Spiritual advisors can also help inmates to face the death penalty without fear. The events that occurred before Patrick’s death illustrate that he was no longer afraid to die. Before his death, he had admitted to his mistakes before Prejean. After admitting to his mistakes, Prejean acted as an intermediary between the inmate and the victims’ families.
Which of the Seven Key Themes of Catholic Social Teachings parallels Helen Prejean’s dedication to working toward the abolishment of the death penalty?
Catholic social teachings are essential to believers’ conviction. The teachings are attached to the believers’ understanding of mortal life and respect. As such, the teachings have their origins in the Bible, the teachings of Christ, and Catholic clerics’ statements (Doubleday 12). Catholic social teaching requests the believers to work hand in hand in ensuring that an impartial society is attained.
Among the seven key themes of Catholic social teachings, the first teaching parallels Prejean’s dedication to working towards the abolishment of the death penalty. The first theme focuses on the life and self-respect of humanity. In this regard, human life should never be terminated through death penalties. Terminating human life is against a number of religious principles. For instance, a number of Christian denominations, Buddhism, Islam, and Hinduism oppose the practice. According to Catholic teachings, life is only given and terminated by God.
According to Prejean and death penalty opponents, by permitting the act the courts and the state had illustrated that some lives are less valuable compared with others. According to these opponents, life is a gift of nature and should not be terminated by any individual. Another disadvantage associated with the practice is that if advocated for the courts and states may misuse it. Equally, if the practice is adopted, issues concerning ethics would arise. It would be difficult to establish how ethical the practice can be or who should authorize the practice. Similarly, issues with respect to how the death penalty is undertaken and regulated will arise. With all these concerns, the practice would attract numerous criticisms hence it should not be permitted as the Catholic social teachings assert.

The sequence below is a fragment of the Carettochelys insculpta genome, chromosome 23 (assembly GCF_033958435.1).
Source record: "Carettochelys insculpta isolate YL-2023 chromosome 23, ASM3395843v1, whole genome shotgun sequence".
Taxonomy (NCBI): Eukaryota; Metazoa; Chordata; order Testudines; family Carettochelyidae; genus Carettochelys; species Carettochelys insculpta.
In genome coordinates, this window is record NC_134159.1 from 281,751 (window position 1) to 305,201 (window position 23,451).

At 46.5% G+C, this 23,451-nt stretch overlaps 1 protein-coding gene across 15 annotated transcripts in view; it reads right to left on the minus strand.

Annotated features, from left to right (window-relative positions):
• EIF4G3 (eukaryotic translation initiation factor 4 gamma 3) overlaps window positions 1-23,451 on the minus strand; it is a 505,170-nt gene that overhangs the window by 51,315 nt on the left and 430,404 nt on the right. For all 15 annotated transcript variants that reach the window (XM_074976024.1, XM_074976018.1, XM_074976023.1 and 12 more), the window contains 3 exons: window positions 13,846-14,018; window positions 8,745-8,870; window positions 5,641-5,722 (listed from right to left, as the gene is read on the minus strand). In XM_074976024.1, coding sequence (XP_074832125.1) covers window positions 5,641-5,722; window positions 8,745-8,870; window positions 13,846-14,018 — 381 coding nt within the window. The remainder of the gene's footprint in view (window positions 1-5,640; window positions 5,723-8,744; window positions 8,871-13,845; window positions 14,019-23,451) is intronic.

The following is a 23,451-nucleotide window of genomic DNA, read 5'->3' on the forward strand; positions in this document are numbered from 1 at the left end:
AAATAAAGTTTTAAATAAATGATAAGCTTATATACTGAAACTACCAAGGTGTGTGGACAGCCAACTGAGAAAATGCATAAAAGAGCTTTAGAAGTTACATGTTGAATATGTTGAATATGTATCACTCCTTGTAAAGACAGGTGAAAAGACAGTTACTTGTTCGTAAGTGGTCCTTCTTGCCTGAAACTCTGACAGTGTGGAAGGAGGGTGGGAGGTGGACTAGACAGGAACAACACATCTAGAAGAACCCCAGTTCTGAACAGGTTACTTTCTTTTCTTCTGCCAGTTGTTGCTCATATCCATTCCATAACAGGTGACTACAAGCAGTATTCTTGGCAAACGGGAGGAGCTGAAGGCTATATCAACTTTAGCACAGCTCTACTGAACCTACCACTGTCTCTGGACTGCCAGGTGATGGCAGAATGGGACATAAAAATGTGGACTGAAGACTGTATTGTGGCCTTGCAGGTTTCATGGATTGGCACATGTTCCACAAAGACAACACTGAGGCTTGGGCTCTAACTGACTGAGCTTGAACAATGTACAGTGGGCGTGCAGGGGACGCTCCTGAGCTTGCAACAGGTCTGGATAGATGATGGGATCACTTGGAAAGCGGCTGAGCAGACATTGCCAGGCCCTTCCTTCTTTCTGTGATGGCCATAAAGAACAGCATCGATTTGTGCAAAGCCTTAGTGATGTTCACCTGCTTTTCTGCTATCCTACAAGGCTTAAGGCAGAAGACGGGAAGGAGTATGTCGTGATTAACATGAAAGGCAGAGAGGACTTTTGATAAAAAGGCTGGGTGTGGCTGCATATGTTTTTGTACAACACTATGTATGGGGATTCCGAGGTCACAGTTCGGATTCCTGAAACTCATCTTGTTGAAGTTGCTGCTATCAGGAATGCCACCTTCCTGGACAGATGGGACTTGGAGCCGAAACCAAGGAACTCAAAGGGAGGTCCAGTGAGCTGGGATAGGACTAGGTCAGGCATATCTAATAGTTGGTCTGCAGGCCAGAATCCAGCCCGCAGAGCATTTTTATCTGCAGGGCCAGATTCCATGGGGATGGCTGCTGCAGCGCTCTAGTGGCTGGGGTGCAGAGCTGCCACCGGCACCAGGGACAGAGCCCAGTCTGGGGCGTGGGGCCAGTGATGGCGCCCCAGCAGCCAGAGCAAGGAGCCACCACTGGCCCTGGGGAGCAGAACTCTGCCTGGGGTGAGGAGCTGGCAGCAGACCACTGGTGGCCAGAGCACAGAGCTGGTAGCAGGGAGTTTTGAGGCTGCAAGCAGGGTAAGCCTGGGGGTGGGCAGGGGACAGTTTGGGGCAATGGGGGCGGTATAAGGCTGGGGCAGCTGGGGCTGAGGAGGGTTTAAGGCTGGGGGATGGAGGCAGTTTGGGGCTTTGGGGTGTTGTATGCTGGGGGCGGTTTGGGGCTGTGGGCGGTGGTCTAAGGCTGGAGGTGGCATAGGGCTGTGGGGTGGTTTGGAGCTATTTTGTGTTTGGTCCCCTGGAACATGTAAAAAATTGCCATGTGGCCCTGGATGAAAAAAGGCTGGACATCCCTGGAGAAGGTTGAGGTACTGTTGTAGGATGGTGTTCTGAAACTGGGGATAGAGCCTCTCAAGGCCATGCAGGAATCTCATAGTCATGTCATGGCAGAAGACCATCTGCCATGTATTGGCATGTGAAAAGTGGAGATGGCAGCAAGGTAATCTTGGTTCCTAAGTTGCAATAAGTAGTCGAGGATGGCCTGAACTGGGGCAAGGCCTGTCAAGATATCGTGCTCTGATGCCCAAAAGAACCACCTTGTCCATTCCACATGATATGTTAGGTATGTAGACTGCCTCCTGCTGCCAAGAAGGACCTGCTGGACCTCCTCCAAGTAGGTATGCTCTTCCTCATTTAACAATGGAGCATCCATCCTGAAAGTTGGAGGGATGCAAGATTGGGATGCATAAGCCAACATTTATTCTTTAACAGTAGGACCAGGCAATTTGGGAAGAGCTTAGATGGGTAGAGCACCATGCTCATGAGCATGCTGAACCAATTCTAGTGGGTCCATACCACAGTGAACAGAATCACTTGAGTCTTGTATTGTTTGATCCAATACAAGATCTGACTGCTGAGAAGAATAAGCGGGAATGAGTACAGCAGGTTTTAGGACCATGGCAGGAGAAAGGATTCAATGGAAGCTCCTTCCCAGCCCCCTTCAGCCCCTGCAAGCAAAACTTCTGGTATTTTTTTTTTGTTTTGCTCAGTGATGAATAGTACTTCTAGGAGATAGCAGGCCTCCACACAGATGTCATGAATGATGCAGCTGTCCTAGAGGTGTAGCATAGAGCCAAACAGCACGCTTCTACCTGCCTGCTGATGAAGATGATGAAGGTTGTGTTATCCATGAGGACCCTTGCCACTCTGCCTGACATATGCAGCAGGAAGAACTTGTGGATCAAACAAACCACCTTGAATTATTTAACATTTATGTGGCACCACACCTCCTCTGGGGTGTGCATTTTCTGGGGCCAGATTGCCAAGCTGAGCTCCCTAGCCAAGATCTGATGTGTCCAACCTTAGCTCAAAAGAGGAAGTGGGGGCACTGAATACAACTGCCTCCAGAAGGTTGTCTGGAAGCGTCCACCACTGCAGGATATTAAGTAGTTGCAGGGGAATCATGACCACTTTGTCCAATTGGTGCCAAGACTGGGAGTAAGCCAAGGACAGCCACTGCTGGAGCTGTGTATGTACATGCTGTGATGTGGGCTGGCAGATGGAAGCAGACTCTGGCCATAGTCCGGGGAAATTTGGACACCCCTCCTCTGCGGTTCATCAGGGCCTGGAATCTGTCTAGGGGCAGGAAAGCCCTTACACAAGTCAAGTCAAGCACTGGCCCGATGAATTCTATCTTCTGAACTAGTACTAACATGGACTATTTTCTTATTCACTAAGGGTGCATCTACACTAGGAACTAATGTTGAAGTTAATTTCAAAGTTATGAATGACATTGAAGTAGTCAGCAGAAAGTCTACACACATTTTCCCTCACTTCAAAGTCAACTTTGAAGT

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What are some issues that Sister Helen Prejean has seen in both the housing projects and prison that she attributes to injustices of society?
The author thought that as a religious sister, she would live a life span of silent spiritual observation. However, after undergoing spiritual arousal she began to feel how the poor suffered in society. She began her work helping the residents of St. Thomas Housing Project (Prejean 1). In the housing project, she noted that to live as Christ expects she had to experience the struggles the poor were undergoing in their day-to-day lives.